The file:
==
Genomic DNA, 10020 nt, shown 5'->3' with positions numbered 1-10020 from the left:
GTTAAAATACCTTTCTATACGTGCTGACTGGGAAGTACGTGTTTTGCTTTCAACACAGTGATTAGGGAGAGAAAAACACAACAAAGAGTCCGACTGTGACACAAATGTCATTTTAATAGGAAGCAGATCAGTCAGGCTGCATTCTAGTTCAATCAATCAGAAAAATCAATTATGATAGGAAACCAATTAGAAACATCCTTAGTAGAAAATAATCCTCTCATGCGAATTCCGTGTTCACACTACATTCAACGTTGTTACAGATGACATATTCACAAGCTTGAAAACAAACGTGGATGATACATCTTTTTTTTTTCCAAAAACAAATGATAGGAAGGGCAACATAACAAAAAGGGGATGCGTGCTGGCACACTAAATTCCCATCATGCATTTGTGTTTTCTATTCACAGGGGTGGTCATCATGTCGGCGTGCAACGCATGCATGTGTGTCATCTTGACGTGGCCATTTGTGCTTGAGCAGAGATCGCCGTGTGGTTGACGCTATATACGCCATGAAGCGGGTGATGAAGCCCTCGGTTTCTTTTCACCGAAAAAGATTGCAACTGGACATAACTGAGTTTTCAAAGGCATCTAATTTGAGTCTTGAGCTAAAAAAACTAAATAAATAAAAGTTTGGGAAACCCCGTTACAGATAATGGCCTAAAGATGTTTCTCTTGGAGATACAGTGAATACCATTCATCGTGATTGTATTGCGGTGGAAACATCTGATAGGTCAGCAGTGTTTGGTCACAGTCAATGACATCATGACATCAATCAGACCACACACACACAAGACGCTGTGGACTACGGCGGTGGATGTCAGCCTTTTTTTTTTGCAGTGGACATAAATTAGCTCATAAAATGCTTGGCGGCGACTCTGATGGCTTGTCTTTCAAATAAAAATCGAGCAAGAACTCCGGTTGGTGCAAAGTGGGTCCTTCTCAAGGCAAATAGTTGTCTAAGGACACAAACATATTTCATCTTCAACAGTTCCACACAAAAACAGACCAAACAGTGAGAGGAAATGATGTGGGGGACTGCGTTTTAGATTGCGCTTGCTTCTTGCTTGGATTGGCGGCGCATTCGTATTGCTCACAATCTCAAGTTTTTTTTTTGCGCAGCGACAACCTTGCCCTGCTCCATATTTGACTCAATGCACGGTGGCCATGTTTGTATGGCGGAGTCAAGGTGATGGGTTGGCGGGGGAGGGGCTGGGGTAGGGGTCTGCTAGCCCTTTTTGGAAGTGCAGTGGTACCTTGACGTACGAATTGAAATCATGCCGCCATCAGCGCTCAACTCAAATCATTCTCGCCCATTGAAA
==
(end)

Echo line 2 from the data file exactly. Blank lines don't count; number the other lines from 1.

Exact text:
GTTAAAATACCTTTCTATACGTGCTGACTGGGAAGTACGTGTTTTGCTTTCAACACAGTGATTAGGGAGAGAAAAACACAACAAAGAGTCCGACTGTGACACAAATGTCATTTTAATAGGAAGCAGATCAGTCAGGCTGCATTCTAGTTCAATCAATCAGAAAAATCAATTATGATAGGAAACCAATTAGAAACATCCTTAGTAGAAAATAATCCTCTCATGCGAATTCCGTGTTCACACTACATTCAACGTTGTTACAGATGACATATTCACAAGCTTGAAAACAAACGTGGATGATACATCTTTTTTTTTTCCAAAAACAAATGATAGGAAGGGCAACATAACAAAAAGGGGATGCGTGCTGGCACACTAAATTCCCATCATGCATTTGTGTTTTCTATTCACAGGGGTGGTCATCATGTCGGCGTGCAACGCATGCATGTGTGTCATCTTGACGTGGCCATTTGTGCTTGAGCAGAGATCGCCGTGTGGTTGACGCTATATACGCCATGAAGCGGGTGATGAAGCCCTCGGTTTCTTTTCACCGAAAAAGATTGCAACTGGACATAACTGAGTTTTCAAAGGCATCTAATTTGAGTCTTGAGCTAAAAAAACTAAATAAATAAAAGTTTGGGAAACCCCGTTACAGATAATGGCCTAAAGATGTTTCTCTTGGAGATACAGTGAATACCATTCATCGTGATTGTATTGCGGTGGAAACATCTGATAGGTCAGCAGTGTTTGGTCACAGTCAATGACATCATGACATCAATCAGACCACACACACACAAGACGCTGTGGACTACGGCGGTGGATGTCAGCCTTTTTTTTTTGCAGTGGACATAAATTAGCTCATAAAATGCTTGGCGGCGACTCTGATGGCTTGTCTTTCAAATAAAAATCGAGCAAGAACTCCGGTTGGTGCAAAGTGGGTCCTTCTCAAGGCAAATAGTTGTCTAAGGACACAAACATATTTCATCTTCAACAGTTCCACACAAAAACAGACCAAACAGTGAGAGGAAATGATGTGGGGGACTGCGTTTTAGATTGCGCTTGCTTCTTGCTTGGATTGGCGGCGCATTCGTATTGCTCACAATCTCAAGTTTTTTTTTTGCGCAGCGACAACCTTGCCCTGCTCCATATTTGACTCAATGCACGGTGGCCATGTTTGTATGGCGGAGTCAAGGTGATGGGTTGGCGGGGGAGGGGCTGGGGTAGGGGTCTGCTAGCCCTTTTTGGAAGTGCAGTGGTACCTTGACGTACGAATTGAAATCATGCCGCCATCAGCGCTCAACTCAAATCATTCTCGCCCATTGAAA